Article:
Despite some of the cleanest air on record last year, more stringent regulations may be on the way that'll cut down on more pollution in the Central Valley.
Last year's summer and winter seasons were the cleanest on record, according to a presentation by John Cadrett, a compliance manager for the San Joaquin Valley Air Pollution Control District.
The air district has control over pollutants from stationary sources, such as power plants, gas stations and painting shops, Cadrett said Tuesday. What the air district doesn't have any control over are cars and trucks traveling through the Valley.
Since the early '90s, emissions from stationary sources have been reduced by 80 percent, he said.
The number of unhealthy days is down since 2000, according to the 2010 annual report from the district.
The influx of cleaner air can be attributed to the reduction in emissions from stationary sources and to favorable weather patterns, Cadrett said.
While emissions from industries have been lowered, more pollution from vehicles resulting from growing populations puts some of that pollution back in the air, he said.
Heavy-duty trucks are the main cause of pollution in the Valley. About 12 percent of the pollution in Merced, Stanislaus and San Joaquin counties is blown in from the Bay Area.
All the know-how that goes into finding practical ways to cut down on pollution has made local officials resources for other regions, Cadrett said.
"It used to be, at one point in time, we looked at other areas for ways of reducing pollution, and now other areas are looking to us for our experience and our guidance on how they can reduce air pollution," he said.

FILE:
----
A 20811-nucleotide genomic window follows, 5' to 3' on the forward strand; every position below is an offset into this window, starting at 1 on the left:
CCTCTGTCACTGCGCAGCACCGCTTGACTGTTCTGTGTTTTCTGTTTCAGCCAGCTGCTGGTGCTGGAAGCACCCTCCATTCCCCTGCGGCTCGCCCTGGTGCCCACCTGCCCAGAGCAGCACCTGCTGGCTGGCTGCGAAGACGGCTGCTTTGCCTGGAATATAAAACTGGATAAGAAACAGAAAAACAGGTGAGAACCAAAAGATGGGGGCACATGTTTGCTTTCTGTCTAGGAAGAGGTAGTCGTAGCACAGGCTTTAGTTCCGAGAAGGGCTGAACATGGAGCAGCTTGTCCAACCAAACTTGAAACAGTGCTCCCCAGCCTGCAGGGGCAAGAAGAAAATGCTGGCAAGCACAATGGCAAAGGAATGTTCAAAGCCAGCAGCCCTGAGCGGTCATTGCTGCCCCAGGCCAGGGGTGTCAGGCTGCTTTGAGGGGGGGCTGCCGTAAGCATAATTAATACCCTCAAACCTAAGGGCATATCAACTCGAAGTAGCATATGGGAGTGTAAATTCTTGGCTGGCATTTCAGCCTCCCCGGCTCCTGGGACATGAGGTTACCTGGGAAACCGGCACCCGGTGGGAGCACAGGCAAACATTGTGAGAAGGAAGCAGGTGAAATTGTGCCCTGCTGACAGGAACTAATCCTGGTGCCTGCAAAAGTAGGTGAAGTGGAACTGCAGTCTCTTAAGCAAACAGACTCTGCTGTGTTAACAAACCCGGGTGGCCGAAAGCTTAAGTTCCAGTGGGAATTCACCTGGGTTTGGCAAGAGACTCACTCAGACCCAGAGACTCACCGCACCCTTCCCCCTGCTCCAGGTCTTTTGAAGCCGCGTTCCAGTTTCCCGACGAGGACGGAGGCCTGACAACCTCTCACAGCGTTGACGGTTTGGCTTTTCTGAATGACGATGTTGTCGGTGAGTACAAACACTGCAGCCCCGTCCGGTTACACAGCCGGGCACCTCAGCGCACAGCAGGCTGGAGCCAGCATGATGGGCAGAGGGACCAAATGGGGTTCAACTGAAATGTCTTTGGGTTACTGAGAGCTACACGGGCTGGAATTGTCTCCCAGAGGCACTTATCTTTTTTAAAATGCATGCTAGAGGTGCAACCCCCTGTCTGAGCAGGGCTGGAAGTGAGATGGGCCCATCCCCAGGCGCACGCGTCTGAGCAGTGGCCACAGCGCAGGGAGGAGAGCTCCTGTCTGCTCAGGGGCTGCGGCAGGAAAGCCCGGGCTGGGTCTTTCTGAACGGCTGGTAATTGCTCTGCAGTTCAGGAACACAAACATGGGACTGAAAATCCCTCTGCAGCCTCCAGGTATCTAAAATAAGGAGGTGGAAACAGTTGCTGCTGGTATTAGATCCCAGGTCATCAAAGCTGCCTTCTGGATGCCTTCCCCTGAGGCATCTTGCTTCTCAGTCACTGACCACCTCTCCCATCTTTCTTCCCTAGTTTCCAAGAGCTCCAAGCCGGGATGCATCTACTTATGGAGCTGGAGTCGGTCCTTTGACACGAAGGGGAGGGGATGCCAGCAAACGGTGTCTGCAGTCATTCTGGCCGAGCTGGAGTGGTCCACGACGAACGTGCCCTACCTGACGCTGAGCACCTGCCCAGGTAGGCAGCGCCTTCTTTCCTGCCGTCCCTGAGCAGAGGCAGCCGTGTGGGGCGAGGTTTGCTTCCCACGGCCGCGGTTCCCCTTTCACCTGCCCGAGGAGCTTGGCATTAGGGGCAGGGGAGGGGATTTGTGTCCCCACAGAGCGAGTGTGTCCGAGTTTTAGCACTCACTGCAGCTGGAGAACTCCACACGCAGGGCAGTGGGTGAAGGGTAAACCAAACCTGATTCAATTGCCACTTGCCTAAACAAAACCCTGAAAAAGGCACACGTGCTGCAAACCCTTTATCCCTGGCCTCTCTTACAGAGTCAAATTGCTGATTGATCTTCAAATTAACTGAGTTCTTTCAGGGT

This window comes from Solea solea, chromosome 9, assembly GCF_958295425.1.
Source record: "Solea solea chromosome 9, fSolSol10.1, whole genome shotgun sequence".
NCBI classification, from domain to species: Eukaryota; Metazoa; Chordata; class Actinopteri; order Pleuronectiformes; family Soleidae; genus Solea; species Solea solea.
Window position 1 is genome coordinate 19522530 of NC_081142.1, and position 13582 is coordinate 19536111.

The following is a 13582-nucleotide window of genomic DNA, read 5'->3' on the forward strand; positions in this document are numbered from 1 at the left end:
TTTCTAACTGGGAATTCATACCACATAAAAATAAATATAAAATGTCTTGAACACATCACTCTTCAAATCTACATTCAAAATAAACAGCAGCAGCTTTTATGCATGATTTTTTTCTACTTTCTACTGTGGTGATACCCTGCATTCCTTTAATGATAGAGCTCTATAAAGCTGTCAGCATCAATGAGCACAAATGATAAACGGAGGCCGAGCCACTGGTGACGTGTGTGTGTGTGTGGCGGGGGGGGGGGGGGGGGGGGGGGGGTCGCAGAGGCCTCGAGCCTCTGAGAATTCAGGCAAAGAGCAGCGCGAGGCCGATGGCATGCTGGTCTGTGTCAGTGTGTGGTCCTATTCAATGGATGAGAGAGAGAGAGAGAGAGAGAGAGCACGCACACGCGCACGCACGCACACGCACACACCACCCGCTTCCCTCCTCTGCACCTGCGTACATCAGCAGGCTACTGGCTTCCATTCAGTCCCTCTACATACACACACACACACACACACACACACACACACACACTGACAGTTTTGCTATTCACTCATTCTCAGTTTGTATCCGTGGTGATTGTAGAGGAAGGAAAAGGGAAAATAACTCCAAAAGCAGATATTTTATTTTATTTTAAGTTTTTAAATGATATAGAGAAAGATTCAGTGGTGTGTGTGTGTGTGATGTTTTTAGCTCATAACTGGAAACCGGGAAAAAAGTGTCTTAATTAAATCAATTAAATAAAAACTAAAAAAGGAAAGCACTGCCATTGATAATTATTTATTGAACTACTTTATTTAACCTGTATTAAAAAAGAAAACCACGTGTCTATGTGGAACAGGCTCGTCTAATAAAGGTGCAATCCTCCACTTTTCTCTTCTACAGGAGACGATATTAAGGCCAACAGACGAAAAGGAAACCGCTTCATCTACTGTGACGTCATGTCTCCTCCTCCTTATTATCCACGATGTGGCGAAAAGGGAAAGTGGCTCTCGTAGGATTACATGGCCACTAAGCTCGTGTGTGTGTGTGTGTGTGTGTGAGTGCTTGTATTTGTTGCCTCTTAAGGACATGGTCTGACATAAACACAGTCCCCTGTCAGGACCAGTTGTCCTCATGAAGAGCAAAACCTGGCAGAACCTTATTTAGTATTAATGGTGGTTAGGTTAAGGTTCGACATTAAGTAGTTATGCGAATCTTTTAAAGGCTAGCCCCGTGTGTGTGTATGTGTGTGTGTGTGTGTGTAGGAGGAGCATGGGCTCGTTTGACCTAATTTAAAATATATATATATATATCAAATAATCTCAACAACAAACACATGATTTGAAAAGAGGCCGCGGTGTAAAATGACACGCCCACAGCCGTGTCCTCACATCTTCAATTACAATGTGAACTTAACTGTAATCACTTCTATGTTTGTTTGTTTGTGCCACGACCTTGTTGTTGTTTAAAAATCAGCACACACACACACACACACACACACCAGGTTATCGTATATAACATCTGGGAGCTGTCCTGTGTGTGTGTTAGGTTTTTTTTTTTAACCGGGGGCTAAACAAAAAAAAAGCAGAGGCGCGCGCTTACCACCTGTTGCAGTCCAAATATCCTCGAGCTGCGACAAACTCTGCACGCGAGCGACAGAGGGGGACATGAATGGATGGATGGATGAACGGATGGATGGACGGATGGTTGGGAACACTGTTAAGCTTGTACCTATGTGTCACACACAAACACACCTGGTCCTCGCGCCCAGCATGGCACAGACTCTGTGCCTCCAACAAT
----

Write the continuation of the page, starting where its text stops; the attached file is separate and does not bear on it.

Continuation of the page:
The federal government is looking at proposing new standards for air pollution levels that would reduce emissions by an additional 80 percent to 90 percent, which could make it tough for the Central Valley to reach those goals, Cadrett said.
Failing to meet pollution standards can lead to federal mandates and sanctions.
Stricter emission regulations may be good for the air, but could be bad for business.
Supervisor Hub Walsh, who is on the air district's governing board, said tighter air pollution standards would have an impact across the board, including the economy.
Standards for the region are already tough to reach, and some are questioning whether stricter levels could ever be attainable in the Central Valley, he said.
"It'll have significant impacts on us if they're able to impose it," Walsh said, adding that he hopes there will be flexibility with any new standards.
There is some legislation in the works that could push back the stricter regulations for the area.
Reporter Mike North can be reached at (209) 385-2453 or email@example.com.